I am sure the coming weeks will deliver many reports of the ugliness that is happening in this cultural shift. Those abusing the power of their positions as elected and appointed officials may claim moral high ground, but I expect they will quickly learn they are in the wrong profession.
At a volatile time in American democracy, where candidates by the dozens curry the favor of billionaires and citizens openly question the validity of elections, the Supreme Court this week upheld an important tool in revitalizing our democracy.
Supreme Court Justice Clarence Thomas, whom I refer to as the "Silent Judge" because his silence during Supreme Court proceedings is now legendary, is not "silent" this time -- at least not in the written form.
I'm late at reading all the dissents to the 5-4 decision making marriage legal across the country for gays and lesbian, but Clarence Thomas said something so extraordinarily illogical and ahistorical, it has to be noted:
In a statement released by his attorney, Justice Antonin Scalia, a scathing opponent of today's 5-4 decision in favor of marriage equality, has announced that he and his wife are appealing to the Vatican for an annulment. Grounds for the annulment were not stated.
There are consequences to waiting. Couples are denied their rights, which has ramifications from child custody to driver licenses to death certificates. Look at what the status quo means: Gay couples separated in hospitals. Losing their life savings when one passes away. Having a marriage license revoked when they cross state lines.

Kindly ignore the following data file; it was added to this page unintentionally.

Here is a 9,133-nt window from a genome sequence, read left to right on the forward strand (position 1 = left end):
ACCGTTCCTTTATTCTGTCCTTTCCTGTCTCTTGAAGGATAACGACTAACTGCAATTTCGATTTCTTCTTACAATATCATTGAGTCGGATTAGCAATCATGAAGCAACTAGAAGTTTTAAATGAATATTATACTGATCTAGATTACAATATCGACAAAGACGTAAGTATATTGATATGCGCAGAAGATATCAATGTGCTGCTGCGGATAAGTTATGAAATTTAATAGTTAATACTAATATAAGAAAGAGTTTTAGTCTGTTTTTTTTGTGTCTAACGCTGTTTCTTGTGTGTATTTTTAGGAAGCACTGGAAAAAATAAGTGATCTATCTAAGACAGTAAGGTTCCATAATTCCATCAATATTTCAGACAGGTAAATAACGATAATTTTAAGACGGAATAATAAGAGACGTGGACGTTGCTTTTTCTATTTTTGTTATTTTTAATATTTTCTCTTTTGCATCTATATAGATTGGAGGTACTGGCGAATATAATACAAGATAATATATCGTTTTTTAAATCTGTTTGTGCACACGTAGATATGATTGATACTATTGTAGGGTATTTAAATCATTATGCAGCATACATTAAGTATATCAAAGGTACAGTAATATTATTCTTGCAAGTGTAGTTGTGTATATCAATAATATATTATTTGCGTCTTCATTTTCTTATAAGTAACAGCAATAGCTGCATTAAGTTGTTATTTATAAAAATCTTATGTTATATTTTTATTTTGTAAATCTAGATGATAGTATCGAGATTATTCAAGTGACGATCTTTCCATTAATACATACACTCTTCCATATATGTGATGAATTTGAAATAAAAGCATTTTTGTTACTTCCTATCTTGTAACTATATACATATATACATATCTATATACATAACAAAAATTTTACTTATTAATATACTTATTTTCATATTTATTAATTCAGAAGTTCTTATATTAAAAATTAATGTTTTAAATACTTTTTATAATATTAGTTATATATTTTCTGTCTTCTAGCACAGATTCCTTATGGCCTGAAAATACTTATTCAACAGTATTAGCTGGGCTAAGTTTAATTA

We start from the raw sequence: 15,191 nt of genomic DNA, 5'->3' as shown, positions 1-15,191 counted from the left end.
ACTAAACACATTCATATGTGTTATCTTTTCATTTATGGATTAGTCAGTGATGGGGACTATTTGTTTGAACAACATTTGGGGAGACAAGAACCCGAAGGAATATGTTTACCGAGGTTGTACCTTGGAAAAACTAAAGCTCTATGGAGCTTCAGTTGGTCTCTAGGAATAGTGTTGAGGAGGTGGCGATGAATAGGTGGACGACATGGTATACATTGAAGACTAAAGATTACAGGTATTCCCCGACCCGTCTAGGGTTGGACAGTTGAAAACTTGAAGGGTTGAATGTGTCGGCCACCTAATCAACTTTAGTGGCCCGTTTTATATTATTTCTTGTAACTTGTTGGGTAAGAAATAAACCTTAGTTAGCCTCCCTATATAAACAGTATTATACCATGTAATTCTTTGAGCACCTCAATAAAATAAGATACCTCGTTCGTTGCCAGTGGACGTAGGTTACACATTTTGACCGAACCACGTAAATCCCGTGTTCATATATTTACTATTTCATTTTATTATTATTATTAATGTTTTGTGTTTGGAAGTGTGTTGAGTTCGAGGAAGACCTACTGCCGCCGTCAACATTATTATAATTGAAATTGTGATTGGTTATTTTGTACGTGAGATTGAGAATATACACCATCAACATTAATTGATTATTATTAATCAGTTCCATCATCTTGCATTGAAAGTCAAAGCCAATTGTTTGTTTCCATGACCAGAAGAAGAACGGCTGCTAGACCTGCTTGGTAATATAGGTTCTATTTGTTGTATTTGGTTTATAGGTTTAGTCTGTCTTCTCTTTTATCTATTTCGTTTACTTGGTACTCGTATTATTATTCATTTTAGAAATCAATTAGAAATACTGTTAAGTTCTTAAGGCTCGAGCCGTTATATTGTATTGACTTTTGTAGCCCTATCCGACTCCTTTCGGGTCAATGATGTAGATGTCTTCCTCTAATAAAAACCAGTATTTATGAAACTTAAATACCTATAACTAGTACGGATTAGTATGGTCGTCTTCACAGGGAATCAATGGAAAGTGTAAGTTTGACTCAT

I call on all Christians to lay down your scriptures, dogmas, doctrines and interpretations long enough to learn how to love your neighbor as your self.
The concept of meritocracy provides justification and cover to the nation in refusing to acknowledge and in denying the actual causes for the tremendous chasms in the wealth distribution and in educational achievement, and for the overall systemic inequities based on social identities.
After $145 million of anonymous spending in the midterm elections, the American public remains none the wiser as to who not only wanted to spend fortunes influencing politics, but needed to do it without exposing their identities and their motives.
So many conversations are initiated and shaped by women on Twitter. Important conversations about terms that used to fly right by me in their ideological camouflage: Rape culture. Misogyny. Privilege, gender bias, slut-shaming.
As an out gay monk, reverend and private-practice counselor/social worker, I daily witness the impact of Windsor v. United States.
The Fourth of July marks the 238th anniversary of the Declaration of Independence. Monday was the final day of the U.S. Supreme Court's most recent term. The two have more in common than the justices on America's highest court seem to understand.
What the SCOTUS historically has not engaged in since the days of the Robber Barons, though, seems to be pattern and practice of the Roberts SCOTUS: Libertarian pro-corporate, anti-government, anti-citizen rulings that serve the most narrow and wealthy of interests.
The death of American poet Maya Angelou has been greeted with both grief and accolades for her contributions to the American literary canon. But it also has stirred memories of her early support for a controversial man, U.S. Supreme Court Justice Clarence Thomas.
Throughout history, there have been controversies over various Supreme Court rulings, but like most Americans, I didn't really pay much attention to m...
As we approach the Supreme Court of the Unites States (SCOTUS) one-year anniversary of Windsor v. United States ruling, do we celebrate or mourn thi...